Can You Play Dungeons And Dragons Solo?

Do you want to play Dungeons & Dragons by yourself?  Perhaps you can’t find a group, or maybe you just don’t have the time that it takes to commit to one. Or perhaps you are looking to just mess around and try out something new!

In this article I will be showing you how to play solo D&D 5e, letting you know what you need to play, what tools there are out there to help you, and what the best solo adventures are.

Can You Play Dungeons And Dragons Solo?

It is possible to play Dungeons and Dragons by yourself. There are no official rules or adventures for playing solo, but there are 3rd party supplements that give you the rules to adapt any adventure for solo play (including the official campaigns) and you can also find 3rd party adventures designed specifically for solo play.

Why Play D&D By Yourself?

There are a few reasons why people would want to play Dungeons & Dragons by themselves.  A few of these are:

  • You can’t get a group together
  • You can’t make the commitment to play with a regular gaming group
  • Scheduling is hard – you have free time right now and no one else is available
  • You want to feel like an epic hero on your own, without a group weighing you down
  • You can ease into the rules or learn to be a DM without the pressure of other people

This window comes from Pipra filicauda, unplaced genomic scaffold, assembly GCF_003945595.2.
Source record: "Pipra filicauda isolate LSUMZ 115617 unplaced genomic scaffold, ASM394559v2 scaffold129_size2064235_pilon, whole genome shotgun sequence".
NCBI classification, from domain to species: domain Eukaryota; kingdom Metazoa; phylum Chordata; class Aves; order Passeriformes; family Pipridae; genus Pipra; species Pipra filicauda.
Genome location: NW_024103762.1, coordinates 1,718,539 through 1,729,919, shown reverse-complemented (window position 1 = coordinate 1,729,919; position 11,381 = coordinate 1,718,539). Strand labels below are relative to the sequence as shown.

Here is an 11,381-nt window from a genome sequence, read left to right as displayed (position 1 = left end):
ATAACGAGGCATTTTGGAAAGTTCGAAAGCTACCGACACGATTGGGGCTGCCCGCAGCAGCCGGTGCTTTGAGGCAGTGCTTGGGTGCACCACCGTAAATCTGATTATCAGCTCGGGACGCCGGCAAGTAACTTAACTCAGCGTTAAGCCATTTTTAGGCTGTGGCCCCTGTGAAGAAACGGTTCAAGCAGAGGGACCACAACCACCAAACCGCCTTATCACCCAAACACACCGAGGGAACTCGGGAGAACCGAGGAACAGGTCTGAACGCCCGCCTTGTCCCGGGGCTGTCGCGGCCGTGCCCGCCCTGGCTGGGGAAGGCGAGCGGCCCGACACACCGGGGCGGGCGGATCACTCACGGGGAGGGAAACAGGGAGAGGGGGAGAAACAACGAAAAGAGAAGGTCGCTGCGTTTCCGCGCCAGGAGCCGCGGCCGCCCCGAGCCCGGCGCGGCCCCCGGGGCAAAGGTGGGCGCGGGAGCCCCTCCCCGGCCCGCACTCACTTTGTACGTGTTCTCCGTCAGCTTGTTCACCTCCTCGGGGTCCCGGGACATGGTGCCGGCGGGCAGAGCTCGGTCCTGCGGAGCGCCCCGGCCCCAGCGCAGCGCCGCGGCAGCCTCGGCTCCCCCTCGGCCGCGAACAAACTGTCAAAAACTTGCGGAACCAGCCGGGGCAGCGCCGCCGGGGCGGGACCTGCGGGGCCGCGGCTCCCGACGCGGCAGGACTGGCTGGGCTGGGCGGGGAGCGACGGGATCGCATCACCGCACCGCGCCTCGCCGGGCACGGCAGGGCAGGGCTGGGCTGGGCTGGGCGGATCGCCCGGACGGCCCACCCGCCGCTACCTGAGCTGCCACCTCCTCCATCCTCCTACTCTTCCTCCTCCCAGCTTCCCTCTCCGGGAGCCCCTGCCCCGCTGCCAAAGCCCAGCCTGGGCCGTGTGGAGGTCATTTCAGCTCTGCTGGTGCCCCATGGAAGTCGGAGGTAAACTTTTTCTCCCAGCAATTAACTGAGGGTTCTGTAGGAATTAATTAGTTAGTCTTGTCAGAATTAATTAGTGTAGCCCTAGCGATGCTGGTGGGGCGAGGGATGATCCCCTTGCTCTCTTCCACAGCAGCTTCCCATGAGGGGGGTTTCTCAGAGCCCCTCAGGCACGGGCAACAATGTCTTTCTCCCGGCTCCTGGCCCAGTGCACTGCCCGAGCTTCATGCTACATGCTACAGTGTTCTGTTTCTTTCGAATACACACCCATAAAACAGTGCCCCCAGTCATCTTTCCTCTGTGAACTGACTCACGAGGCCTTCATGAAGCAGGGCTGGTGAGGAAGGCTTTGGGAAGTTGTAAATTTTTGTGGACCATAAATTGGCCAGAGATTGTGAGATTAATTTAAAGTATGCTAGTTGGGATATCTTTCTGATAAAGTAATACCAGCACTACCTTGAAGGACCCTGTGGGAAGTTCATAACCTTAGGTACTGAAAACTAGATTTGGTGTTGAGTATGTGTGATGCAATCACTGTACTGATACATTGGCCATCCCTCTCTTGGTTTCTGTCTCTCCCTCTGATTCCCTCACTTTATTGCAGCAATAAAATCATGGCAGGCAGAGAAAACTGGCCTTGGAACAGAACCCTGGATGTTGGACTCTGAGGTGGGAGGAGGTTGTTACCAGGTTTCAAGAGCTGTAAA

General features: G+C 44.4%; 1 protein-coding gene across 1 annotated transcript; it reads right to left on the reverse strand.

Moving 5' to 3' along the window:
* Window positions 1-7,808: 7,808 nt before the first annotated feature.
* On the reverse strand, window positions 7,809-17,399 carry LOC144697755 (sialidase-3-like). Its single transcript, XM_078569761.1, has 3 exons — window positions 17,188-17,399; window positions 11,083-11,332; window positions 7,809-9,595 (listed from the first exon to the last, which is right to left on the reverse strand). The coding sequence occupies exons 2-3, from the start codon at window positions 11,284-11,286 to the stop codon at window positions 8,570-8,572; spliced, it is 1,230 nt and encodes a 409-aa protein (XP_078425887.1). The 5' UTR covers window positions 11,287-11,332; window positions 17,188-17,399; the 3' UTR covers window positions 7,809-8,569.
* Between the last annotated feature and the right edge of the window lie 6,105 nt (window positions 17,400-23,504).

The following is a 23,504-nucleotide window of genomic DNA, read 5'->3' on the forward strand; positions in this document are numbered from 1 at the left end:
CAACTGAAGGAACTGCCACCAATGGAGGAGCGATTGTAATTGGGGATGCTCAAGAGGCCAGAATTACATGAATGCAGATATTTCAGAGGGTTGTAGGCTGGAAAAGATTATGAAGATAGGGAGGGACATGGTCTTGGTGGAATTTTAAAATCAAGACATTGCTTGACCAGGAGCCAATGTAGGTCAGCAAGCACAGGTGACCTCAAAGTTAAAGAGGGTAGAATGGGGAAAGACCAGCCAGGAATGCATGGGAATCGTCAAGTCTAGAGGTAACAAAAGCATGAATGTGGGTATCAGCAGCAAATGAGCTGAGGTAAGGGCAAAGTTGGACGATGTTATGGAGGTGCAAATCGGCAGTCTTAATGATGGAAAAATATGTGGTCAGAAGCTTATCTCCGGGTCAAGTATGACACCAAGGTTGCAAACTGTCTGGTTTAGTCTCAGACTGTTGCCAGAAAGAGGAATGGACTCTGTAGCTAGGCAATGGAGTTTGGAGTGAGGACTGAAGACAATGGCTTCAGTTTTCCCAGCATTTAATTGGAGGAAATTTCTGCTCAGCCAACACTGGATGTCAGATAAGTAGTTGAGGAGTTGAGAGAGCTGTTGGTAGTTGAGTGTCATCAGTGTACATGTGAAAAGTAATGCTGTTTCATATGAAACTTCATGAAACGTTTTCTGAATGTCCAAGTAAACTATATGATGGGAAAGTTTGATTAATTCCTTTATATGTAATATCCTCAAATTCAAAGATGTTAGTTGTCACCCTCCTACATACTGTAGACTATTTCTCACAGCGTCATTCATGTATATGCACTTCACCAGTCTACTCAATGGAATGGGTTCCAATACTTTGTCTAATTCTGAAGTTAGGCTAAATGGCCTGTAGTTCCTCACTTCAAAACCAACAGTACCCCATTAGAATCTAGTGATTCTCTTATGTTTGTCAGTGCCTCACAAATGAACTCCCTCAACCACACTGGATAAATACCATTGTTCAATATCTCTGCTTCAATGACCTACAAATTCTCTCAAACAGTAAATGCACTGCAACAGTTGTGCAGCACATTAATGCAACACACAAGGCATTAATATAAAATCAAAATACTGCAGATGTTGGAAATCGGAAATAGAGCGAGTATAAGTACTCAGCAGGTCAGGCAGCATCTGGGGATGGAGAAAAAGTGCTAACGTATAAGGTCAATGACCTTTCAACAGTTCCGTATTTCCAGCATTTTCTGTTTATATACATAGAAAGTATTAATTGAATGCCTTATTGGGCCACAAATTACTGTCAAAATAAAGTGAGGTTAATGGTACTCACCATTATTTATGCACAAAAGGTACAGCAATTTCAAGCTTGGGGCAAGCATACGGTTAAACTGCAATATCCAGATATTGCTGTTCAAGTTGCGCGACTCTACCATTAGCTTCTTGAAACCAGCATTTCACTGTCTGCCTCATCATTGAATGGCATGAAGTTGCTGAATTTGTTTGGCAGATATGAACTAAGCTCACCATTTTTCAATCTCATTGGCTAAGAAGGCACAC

• You want to play through some additional content that you have

How to Play A D&D Adventure Solo

There are several ways to go about playing Dungeons & Dragons by yourself as a single player. The first one we will cover is how to use the “DM-less” method to run an adventure. That means that instead of having a DM, you will create your own player character, write down their actions and reactions, and then play those out yourself.

My number 1 recommendation for learning how to play D&D solo is the book DM Yourself by Tom Scutt.  This book is pretty cheap and is an amazing resource in teaching you everything you need to know to run adventures for yourself.  It teaches you the changes to the rules and your character that you’ll need to make the game balanced, how to read an adventure without spoiling it for yourself, and how to play out the adventure simulating all the choices that need to be made that would usually be done by the DM.  It even has specific advice on how to run some of the most popular D&D modules for yourself.

The book above plus an adventure is actually all you need to run solo D&D from a module.

The Tools You’ll Need to Play Solo Generated D&D Adventures

Another way to play solo D&D is to use tools to generate a campaign, which allows you to generate your own maps and dungeons, your own NPCs, monsters, encounters and even storyline as you go.  The whole story is generated on the fly and the generation system comes up with what happens, rather than you reading a module and playing through it by yourself.  These can be a lot of fun and a different experience from running a module as you get to be surprised when funny and unexpected things happen.

Some great tools to play solo D&D using generated methods are:

  • FlexTale Solo Adventuring Toolkit – this is a book that is a generator with tons of tables and systems to help generate quests, NPCs, combat encounters and actions.  It’s everything you need to run an adventure using a generated system rather than a premade module, with dice rolls determining what happens in the campaign story.